Dirda is even a champion for out of print books to see a revival, and has written essays on books that are a part of the ill-fated group, for the purpose of trying to introduce readers to good books that for one reason or another, failed to garner the popularity needed for consistent printings. He is a vocal supporter of small presses that bring these types of books back into print, and is invested in the physical beauty of books. This investment is shown when he describes his latest book finds in various essays that will surely bring a smile to reader’s faces. There is something remarkable about finding a neglected and forgotten, yet beautiful book that will finally be appreciated.

He does not collect for resale, despite his collection featuring many titles that are worth in the thousands a piece, judging by his dialogue within Browsings. He, like many book lovers will relate to, is comforted by the presence of books and he has made it an integral part of his life, causing his collection to grow by the week. Not everything he owns is pristine like many collectors, instead he likes books that are just above “shabby” looking, probably because there is a unique beauty in the flaws of an aging book. He comments that sometimes he buys more than what he probably should, but even though his wallet is lighter, his heart, in turn, is lighter as well.

In some of the more overarching themes, Dirda comments on the sad decline of libraries, and their shift from being a place full of books, to a facility filled with computers, multimedia, and consequently, less books. He is fiercely opposed to digital books because they take away the pleasure of holding a physical book. Some may say that a man approaching sixty is likely to have these adverse feelings about technology, but speaking from a younger perspective, I agree with Mr. Dirda. Technology is everywhere, and why do we need to add what is already an abundance to places designated for books such as libraries? Even though, I am part of the digital age, books will forever be better in physical form, and I will continue to search second hand book stores for dusty books just like Michael Dirda and many other book lovers will continue to do even as technology progresses even further.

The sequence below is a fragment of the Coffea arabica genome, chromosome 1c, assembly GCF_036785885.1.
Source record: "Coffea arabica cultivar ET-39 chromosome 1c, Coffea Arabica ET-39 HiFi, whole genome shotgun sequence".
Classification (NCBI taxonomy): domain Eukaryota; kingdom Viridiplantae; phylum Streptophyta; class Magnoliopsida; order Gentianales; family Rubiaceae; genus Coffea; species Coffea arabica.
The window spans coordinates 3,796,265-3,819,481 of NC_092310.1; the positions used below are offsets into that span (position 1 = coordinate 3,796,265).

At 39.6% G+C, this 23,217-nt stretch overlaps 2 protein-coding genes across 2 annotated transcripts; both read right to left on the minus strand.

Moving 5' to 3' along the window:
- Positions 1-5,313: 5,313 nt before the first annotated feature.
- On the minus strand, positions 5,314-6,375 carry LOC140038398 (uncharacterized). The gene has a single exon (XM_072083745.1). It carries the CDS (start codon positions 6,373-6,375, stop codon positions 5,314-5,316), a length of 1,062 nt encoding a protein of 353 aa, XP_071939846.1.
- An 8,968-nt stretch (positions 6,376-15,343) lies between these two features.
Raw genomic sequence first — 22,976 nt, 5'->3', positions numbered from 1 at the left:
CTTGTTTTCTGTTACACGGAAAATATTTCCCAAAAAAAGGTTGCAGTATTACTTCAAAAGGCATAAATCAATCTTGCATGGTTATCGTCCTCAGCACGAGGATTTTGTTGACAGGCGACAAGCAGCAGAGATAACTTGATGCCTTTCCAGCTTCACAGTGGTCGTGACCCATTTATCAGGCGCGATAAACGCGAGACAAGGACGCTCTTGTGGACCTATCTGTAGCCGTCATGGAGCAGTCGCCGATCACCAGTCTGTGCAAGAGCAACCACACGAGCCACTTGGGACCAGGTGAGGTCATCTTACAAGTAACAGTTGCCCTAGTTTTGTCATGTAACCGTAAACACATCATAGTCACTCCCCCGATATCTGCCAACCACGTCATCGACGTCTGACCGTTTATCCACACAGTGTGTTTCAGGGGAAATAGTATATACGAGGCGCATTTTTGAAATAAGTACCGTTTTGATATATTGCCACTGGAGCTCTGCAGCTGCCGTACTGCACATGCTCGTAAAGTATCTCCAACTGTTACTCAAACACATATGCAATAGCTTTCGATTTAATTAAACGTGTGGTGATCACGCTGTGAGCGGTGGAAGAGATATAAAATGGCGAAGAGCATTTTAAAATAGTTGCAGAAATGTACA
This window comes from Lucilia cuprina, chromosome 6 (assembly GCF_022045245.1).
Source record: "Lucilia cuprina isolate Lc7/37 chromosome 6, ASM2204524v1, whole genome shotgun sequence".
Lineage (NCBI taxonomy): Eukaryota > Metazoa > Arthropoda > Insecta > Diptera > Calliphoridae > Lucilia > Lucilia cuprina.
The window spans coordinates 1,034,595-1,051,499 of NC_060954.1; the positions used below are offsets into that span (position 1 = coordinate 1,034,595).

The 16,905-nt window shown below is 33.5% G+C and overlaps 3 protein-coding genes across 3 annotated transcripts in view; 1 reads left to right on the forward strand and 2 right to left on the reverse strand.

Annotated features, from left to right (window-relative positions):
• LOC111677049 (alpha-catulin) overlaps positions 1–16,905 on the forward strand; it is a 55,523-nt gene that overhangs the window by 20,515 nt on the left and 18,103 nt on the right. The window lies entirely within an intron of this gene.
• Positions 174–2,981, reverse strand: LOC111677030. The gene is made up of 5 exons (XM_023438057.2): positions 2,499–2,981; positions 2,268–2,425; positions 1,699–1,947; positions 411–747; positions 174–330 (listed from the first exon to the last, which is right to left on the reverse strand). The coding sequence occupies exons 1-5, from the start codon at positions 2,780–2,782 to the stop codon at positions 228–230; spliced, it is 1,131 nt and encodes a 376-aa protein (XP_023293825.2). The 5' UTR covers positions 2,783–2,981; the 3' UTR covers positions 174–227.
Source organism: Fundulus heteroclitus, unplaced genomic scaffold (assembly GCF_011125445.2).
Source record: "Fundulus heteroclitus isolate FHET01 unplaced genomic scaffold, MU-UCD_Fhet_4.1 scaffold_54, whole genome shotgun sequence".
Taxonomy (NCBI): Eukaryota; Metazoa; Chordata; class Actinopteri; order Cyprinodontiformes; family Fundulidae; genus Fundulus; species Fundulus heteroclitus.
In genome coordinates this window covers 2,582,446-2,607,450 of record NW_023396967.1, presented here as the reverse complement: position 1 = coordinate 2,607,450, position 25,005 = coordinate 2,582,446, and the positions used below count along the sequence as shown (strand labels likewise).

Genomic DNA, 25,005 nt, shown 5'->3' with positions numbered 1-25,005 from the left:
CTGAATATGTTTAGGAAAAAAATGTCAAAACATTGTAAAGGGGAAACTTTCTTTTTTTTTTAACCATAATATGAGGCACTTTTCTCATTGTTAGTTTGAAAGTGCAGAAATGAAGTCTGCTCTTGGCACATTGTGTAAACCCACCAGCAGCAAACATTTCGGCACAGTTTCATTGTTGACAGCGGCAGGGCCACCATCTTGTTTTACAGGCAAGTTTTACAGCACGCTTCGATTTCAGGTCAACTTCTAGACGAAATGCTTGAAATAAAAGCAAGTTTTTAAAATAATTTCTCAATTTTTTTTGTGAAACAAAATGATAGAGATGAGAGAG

The question is, why should a casual reader pick up a collection by a book critic that knows more about literature than most readers will even be interested in? For starters, he will give you a long list of books to add to your reading list. In the final essay of Browsings, there are three points made by its writer in reflection of the past year of columns which say so much about why this book is important:

  1. “To my mind, reading should be a pleasure and, through these columns, I’ve tried to pass along some of the excitement and rewards of my own bookish life.”
  2. “I hope that the past 50 or so columns have reminded readers that the world of books is bigger than the current best-seller list.”
  3. “Books don’t just furnish a room. A personal library is reflection of who you are and who you want to be, of what you value and what you desire, of how much you know and how much more you’d like to know.”

That last point is what stands out the most, as it gives life to books and makes them an extension of yourself and the possibilities of where you could go with more exploration. Michael Dirda demonstrates the massive scope of literature that is often clouded by popular titles stacked on front tables of chain bookstores and on the front of online retailers like Amazon. Browsings is a personal journey through a life of literature by Michael Dirda, and it once again shows that he is one of the most important book critics of our time. Browsings is available on August 15th in hardcover and digitally, but if you are interested in this type of book after reading this article, there really is only one format that you should purchase.